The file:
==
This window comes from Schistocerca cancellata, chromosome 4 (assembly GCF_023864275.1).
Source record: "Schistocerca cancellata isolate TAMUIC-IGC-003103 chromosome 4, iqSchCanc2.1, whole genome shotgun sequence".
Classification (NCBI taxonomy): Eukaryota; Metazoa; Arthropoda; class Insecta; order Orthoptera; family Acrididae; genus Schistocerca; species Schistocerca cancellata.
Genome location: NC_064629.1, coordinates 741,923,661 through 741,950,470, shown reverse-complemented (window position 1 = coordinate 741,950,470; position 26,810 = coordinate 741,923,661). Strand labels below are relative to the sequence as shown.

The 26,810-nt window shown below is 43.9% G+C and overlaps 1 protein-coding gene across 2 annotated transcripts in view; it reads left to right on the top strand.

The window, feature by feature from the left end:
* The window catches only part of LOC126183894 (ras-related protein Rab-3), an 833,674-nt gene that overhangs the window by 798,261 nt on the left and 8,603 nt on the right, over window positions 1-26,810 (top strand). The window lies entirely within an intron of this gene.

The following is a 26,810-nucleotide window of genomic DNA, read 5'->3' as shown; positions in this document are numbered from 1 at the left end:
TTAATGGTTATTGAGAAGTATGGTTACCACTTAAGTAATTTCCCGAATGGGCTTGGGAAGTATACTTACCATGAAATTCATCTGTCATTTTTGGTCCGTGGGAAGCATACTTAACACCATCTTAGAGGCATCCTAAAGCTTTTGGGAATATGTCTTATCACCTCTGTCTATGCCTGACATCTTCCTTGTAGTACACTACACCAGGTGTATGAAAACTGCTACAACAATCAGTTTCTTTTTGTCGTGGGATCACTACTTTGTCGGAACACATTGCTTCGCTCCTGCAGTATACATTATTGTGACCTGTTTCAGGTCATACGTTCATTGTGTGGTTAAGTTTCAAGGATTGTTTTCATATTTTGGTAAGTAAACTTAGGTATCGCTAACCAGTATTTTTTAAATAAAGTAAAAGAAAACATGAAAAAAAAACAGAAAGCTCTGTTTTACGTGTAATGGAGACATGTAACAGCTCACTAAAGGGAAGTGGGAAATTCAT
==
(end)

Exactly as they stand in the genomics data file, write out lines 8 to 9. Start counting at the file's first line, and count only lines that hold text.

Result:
The following is a 26,810-nucleotide window of genomic DNA, read 5'->3' as shown; positions in this document are numbered from 1 at the left end:
TTAATGGTTATTGAGAAGTATGGTTACCACTTAAGTAATTTCCCGAATGGGCTTGGGAAGTATACTTACCATGAAATTCATCTGTCATTTTTGGTCCGTGGGAAGCATACTTAACACCATCTTAGAGGCATCCTAAAGCTTTTGGGAATATGTCTTATCACCTCTGTCTATGCCTGACATCTTCCTTGTAGTACACTACACCAGGTGTATGAAAACTGCTACAACAATCAGTTTCTTTTTGTCGTGGGATCACTACTTTGTCGGAACACATTGCTTCGCTCCTGCAGTATACATTATTGTGACCTGTTTCAGGTCATACGTTCATTGTGTGGTTAAGTTTCAAGGATTGTTTTCATATTTTGGTAAGTAAACTTAGGTATCGCTAACCAGTATTTTTTAAATAAAGTAAAAGAAAACATGAAAAAAAAACAGAAAGCTCTGTTTTACGTGTAATGGAGACATGTAACAGCTCACTAAAGGGAAGTGGGAAATTCAT